Roman name Mercury. See The Olympians for more information and another picture.
A prankster and inventive genius from birth, Hermes was the messenger of the gods and guide of dead souls to the Underworld. He aided the heroes Odysseus and Perseus in their quests.
Hermes was the son Zeus and a mountain nymph. As a newborn he was remarkably precocious. On his very first day of life, he found the empty shell of a tortoise and perceived its utility as a sounding chamber. Stringing sinews across it, he created the first lyre.
Hermes was known for his helpfulness to mankind, both in his capacity as immortal herald and on his own initiative. When Perseus set out to face the Gorgon Medusa, Hermes aided him in the quest. According to one version of the myth, he loaned the hero his own magic sandals, which conferred upon the wearer the ability to fly. Some say that Hermes loaned Perseus a helmet of invisibility as well. Also known as the helmet of darkness, this was the same headgear that Hermes himself had worn when he vanquished the giant Hippolytus. This was on the occasion when the gargantuan sons of Earth rose up in revolt against the gods of Olympus.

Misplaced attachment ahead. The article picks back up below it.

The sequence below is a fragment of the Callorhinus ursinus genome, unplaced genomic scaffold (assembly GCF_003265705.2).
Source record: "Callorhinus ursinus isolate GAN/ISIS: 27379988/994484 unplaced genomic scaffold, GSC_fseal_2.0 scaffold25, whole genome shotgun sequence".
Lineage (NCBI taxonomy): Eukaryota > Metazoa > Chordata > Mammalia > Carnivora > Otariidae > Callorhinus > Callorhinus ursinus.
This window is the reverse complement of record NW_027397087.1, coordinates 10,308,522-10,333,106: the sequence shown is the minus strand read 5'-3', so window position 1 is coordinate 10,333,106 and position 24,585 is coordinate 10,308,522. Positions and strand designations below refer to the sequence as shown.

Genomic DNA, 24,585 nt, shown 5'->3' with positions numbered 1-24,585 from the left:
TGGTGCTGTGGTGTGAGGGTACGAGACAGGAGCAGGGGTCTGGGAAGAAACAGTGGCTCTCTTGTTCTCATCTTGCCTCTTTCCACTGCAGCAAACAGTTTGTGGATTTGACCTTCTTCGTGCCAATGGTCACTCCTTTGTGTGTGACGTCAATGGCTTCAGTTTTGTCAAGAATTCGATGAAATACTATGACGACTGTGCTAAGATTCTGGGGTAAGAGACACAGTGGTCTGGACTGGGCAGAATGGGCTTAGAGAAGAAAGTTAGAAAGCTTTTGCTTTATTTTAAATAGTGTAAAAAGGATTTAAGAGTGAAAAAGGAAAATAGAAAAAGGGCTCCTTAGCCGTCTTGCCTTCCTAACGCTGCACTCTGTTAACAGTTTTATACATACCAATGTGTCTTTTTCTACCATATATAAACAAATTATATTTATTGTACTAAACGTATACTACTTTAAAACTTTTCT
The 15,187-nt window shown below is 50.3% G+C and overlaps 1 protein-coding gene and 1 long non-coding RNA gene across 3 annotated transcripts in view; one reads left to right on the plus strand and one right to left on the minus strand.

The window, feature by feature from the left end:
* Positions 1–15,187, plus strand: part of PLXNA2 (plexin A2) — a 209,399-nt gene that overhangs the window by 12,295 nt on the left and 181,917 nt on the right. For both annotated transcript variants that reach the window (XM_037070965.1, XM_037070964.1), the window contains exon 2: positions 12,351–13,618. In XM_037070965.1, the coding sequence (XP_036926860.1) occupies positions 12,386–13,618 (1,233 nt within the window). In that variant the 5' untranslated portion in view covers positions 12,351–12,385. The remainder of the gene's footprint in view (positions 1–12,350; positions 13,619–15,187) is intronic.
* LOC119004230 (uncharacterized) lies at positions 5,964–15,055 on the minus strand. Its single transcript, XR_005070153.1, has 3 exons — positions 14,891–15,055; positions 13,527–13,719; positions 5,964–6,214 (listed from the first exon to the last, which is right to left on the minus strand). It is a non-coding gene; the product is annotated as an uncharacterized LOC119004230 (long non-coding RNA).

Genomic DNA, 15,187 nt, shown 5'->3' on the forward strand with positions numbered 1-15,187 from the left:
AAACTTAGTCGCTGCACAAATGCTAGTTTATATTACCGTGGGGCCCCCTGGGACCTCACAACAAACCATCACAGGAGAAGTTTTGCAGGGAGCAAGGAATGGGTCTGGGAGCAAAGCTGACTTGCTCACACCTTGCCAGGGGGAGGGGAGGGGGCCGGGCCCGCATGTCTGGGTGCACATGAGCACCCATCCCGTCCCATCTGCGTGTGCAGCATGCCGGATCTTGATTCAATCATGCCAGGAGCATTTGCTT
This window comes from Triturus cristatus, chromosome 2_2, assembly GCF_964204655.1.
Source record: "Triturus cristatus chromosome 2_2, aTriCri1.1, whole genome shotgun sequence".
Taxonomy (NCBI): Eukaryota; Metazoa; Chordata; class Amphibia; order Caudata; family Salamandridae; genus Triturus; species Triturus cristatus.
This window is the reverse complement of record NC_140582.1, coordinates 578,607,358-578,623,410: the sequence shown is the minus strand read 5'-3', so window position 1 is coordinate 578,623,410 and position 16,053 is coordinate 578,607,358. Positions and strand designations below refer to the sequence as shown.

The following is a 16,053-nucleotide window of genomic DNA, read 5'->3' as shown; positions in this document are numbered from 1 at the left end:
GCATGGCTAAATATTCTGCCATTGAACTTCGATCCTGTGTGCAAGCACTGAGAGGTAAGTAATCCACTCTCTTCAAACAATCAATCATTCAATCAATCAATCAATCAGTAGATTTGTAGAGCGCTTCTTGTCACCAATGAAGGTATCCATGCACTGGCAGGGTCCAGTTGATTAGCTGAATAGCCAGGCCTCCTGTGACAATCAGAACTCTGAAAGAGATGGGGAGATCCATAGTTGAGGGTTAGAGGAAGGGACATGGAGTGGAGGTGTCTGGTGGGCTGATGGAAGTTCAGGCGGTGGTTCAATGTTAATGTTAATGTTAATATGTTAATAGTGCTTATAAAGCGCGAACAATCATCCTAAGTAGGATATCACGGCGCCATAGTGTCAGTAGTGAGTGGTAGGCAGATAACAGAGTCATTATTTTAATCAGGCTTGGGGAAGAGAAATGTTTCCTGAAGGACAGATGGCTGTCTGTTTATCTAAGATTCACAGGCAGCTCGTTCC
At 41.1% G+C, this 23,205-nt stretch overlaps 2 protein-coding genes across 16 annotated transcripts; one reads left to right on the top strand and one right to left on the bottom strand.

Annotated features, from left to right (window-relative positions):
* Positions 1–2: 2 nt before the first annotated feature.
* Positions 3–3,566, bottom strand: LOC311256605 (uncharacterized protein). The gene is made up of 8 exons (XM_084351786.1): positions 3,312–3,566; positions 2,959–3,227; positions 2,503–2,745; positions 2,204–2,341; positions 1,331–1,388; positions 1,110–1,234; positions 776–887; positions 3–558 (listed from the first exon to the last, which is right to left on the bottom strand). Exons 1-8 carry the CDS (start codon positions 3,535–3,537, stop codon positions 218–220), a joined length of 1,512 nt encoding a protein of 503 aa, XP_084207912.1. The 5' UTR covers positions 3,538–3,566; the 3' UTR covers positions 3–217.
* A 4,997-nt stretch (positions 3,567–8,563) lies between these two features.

Hermes' symbol of office as divine messenger was his staff, or caduceus. This was originally a willow wand with entwined ribbons, traditional badge of the herald. But the ribbons were eventually depicted as snakes. To support this mythologically, a story evolved that Hermes used the caduceus to separate two fighting snakes which forthwith twined themselves together in peace.
It was Hermes' job to convey dead souls to the Underworld. And as patron of travelers, he was often shown in a wide-brimmed sun hat of straw. Hermes was known to the Romans as Mercury. His most famous depiction, a statue by Bellini, shows him alight on one foot, wings at his heels, the snaky caduceus in hand and, on his head, a rather stylized combination helmet-of-darkness and sun hat.
Hermes, with his broad-brimmed helmet and caduceus. (zoom)